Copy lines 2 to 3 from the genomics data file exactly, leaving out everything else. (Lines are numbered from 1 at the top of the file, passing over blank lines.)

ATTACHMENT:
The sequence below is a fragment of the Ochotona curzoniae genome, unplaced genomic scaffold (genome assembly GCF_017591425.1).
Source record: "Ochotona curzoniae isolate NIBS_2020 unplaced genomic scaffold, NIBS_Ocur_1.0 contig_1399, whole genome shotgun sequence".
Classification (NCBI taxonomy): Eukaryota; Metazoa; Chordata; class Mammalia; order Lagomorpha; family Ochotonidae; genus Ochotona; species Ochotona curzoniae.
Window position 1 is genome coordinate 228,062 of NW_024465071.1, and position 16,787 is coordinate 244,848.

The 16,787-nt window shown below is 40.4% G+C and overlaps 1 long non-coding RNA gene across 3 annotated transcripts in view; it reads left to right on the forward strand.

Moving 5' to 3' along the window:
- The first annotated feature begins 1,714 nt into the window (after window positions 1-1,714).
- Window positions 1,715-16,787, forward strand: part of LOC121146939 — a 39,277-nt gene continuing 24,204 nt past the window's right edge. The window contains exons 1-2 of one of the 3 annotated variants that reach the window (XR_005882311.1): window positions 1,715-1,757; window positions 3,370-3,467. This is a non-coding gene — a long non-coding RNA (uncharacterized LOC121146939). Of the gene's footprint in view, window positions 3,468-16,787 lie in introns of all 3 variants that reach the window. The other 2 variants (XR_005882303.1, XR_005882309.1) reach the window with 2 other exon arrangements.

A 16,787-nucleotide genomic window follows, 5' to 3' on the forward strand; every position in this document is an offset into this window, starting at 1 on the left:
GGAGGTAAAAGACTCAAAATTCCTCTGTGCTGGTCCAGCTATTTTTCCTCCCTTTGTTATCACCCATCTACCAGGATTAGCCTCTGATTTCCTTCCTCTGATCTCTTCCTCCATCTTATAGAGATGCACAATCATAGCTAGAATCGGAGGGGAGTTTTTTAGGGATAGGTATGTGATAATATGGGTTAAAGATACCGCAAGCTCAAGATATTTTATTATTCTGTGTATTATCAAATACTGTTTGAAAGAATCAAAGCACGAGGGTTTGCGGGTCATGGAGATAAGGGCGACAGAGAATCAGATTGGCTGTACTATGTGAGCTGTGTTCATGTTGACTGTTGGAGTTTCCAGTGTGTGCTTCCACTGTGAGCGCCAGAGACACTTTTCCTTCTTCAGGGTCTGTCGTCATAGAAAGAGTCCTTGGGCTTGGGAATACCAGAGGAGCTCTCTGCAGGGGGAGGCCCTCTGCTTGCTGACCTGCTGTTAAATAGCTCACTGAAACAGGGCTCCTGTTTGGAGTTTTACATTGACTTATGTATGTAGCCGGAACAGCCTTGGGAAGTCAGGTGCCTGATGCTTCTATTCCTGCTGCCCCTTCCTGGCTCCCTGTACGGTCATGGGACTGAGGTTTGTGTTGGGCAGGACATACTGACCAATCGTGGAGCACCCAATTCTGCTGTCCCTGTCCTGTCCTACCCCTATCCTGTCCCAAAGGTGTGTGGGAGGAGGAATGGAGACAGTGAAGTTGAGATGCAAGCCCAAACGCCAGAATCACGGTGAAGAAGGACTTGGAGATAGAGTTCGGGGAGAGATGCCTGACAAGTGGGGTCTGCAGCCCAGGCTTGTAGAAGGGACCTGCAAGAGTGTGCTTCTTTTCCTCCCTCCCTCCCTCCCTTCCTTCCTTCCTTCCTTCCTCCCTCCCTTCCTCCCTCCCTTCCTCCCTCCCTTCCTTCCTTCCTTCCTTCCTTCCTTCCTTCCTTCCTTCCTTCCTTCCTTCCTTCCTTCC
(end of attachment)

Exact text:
Source record: "Ochotona curzoniae isolate NIBS_2020 unplaced genomic scaffold, NIBS_Ocur_1.0 contig_1399, whole genome shotgun sequence".
Classification (NCBI taxonomy): Eukaryota; Metazoa; Chordata; class Mammalia; order Lagomorpha; family Ochotonidae; genus Ochotona; species Ochotona curzoniae.